How Sustainably Is Recycled Wool Fabrics Generally Manufactured

Recycled wool fabrics are made with recycled wool fibers. After being retrieved from discarded wool waste, these fibers are often knitted or woven and, in some cases, blended with other fibers to produce new products. 

Note that discarded wool waste can also be used as the basis for a new, usually industrial product such as insulation or mattress padding (the open-loop system) or re-engineered into new products. Both of these recycling pathways don’t involve breaking down the discarded fabrics into the raw fiber state. 

In this article, we will look at the mechanical recycling of wool fibers or the so-called closed-loop system. 

In a closed-loop system, the manufacturing process of recycling wool fibers typically follows these three steps: 

  1. Collecting fabrics and sorting by color and composition: The various sources for collection are:
    • Clothing factories 
    • Garment manufacturers 
    • Used clothing donation spots 
  2. Remove non-recyclable elements: When recycling used clothes (post-consumer waste), items such as labels or lining made of different (synthetic) materials or zippers and buttons are non-recyclable and, thus, being removed. 
  3. Reprocess fibers: Turn the fabrics back into their raw fiber state using one of the following two methods:
    • Shredding: Wetted fabric waste is fed into a machine with teeth and blades. 
    • Fraying: Dry fabric waste is fed into a machine composed of several cylinders with sharp points.
  4. Create color for the new fabric: This can be done by mixing different fibers originally dyed in various shades of colors in specific percentages. This color creation technique is circular, chemical-free, and dyes-free.
  5. Spin the fibers into yarn using a spinning machine. 
  6. Warping the recycled wool yarns: Prepare the yarn to be woven by putting them into two main sets:
    • Warp yarns go across the length of the fabric 
    • Weft yarns go across the width of the fabric
  7. Weave recycled wool yarn into recycled wool fabrics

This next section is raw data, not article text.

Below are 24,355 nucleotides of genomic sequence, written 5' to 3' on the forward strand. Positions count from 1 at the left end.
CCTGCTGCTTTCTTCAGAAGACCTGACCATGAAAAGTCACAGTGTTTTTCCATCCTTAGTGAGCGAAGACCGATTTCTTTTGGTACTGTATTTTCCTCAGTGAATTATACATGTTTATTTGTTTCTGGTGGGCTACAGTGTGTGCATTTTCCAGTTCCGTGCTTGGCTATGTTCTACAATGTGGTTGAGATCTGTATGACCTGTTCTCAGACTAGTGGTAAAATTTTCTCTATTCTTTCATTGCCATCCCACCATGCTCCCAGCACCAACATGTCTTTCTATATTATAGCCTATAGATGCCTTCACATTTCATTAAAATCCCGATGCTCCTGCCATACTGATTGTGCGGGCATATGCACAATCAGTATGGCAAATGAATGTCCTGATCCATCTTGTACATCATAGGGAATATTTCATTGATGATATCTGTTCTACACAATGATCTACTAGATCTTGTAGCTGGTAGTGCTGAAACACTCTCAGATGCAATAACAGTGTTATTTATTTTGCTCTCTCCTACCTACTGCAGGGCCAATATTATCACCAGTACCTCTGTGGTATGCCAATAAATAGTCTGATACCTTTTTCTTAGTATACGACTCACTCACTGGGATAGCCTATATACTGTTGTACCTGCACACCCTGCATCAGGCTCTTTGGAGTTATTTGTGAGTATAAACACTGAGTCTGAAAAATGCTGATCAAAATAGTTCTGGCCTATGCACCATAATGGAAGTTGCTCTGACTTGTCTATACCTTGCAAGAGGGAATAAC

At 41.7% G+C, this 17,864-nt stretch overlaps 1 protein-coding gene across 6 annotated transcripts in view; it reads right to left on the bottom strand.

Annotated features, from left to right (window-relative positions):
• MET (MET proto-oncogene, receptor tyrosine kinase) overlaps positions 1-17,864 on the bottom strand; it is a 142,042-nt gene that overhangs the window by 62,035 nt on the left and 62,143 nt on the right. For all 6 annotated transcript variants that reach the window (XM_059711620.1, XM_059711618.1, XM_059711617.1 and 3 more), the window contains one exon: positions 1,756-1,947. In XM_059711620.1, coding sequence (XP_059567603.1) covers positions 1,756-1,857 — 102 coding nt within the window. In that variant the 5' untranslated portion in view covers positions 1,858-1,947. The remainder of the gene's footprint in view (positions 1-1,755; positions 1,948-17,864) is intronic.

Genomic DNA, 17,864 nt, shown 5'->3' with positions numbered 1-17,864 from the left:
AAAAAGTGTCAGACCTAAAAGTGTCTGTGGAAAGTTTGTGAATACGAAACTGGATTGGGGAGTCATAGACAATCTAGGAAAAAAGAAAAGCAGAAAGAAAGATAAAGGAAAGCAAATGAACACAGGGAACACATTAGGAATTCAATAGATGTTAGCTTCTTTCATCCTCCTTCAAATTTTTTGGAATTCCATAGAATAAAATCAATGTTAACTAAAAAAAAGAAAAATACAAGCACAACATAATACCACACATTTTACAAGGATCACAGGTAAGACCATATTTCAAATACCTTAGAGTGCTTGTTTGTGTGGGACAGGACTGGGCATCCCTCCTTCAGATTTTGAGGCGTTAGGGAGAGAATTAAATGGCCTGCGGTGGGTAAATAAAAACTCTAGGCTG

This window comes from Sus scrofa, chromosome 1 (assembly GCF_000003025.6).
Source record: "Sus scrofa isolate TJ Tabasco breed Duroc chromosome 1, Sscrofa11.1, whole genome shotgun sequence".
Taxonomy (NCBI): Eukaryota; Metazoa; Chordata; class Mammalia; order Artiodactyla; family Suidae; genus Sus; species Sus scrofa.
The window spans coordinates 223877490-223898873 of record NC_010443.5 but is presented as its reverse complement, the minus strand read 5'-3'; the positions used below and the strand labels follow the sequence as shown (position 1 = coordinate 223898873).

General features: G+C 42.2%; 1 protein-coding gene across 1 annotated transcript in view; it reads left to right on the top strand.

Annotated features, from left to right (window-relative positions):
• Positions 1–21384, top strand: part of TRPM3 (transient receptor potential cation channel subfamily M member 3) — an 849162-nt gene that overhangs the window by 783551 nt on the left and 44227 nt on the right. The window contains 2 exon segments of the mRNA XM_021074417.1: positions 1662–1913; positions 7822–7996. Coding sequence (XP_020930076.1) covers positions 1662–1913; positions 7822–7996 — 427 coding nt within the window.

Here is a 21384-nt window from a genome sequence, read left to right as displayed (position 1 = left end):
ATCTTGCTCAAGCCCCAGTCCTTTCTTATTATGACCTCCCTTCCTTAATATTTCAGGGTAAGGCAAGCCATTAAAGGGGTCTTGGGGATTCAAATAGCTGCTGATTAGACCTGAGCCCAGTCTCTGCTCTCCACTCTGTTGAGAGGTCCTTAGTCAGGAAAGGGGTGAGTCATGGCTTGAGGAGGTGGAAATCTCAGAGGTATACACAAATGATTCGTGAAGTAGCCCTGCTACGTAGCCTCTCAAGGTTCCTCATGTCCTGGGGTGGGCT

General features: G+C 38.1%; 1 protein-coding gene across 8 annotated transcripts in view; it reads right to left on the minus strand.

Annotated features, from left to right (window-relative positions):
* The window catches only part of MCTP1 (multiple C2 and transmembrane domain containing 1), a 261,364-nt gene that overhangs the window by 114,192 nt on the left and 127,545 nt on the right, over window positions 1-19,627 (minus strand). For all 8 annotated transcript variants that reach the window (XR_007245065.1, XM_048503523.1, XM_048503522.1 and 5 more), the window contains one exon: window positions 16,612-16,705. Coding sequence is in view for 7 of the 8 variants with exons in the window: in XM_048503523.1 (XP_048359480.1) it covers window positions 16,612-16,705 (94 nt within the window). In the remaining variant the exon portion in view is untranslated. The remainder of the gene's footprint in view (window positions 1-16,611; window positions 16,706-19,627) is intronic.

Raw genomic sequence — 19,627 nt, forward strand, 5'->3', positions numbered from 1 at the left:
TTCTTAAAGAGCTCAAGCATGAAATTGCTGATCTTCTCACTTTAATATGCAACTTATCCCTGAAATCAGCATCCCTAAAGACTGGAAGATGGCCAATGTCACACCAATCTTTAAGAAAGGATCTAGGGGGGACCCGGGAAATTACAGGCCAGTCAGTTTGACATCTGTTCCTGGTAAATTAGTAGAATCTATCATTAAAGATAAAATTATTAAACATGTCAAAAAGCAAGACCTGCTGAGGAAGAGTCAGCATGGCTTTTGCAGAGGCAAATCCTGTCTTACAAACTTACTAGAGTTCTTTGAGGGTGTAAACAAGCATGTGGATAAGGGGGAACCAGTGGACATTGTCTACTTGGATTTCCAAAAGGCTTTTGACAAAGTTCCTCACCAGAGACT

8. Finish the fabrics: The newly woven recycled wool fabric undergoes treatments such as fulling, tumbler washing, fulling, or brushing to create the final look and properties. 

The main sustainability issue with manufacturing recycled wool fabrics is the energy demand. Energy is needed to run machinery for shredding or fraying, spinning, weaving or knitting, and finishing.

Energy usage can be reduced by opting for less energy-intensive processes. For example, shredding requires a significantly higher amount of energy than fraying. Thus, the latter would be a lower-impact option. 

If fossil fuels are the main sources of energy, it will increase the manufacturing carbon footprint. 

For example, the manufacturing carbon footprint of a recycled wool blend (89.5% recycled wool and 10.5% polyester terephthalate fibers) is 0.027 kg COâ‚‚ eq per wear. This calculation is from a life-cycle assessment of recycled wool made and used in Europe. The number of wears is 109, including both first and second-hand users. 

In this assessment, recycled wool manufacturing accounts for the highest shares in greenhouse gas emissions (54%) and fossil energy demand (58%) in the entire life-cycle from the cradle to the grave. 

However, compared with virgin wool, manufacturing impacts were lower for the recycled wool blend garment, according to the same assessment. The main reason is that processes such as scouring and shrink-resistance were only required for wool produced for the first time. Also, procedures like over-dyeing are needed to a lesser degree in manufacturing recycled wool. 

Where Are Recycled Wool Fabrics Usually Manufactured

The beginning of industrial-scale mechanical wool recycling can be traced back to the early 19th century in West Yorkshire, UK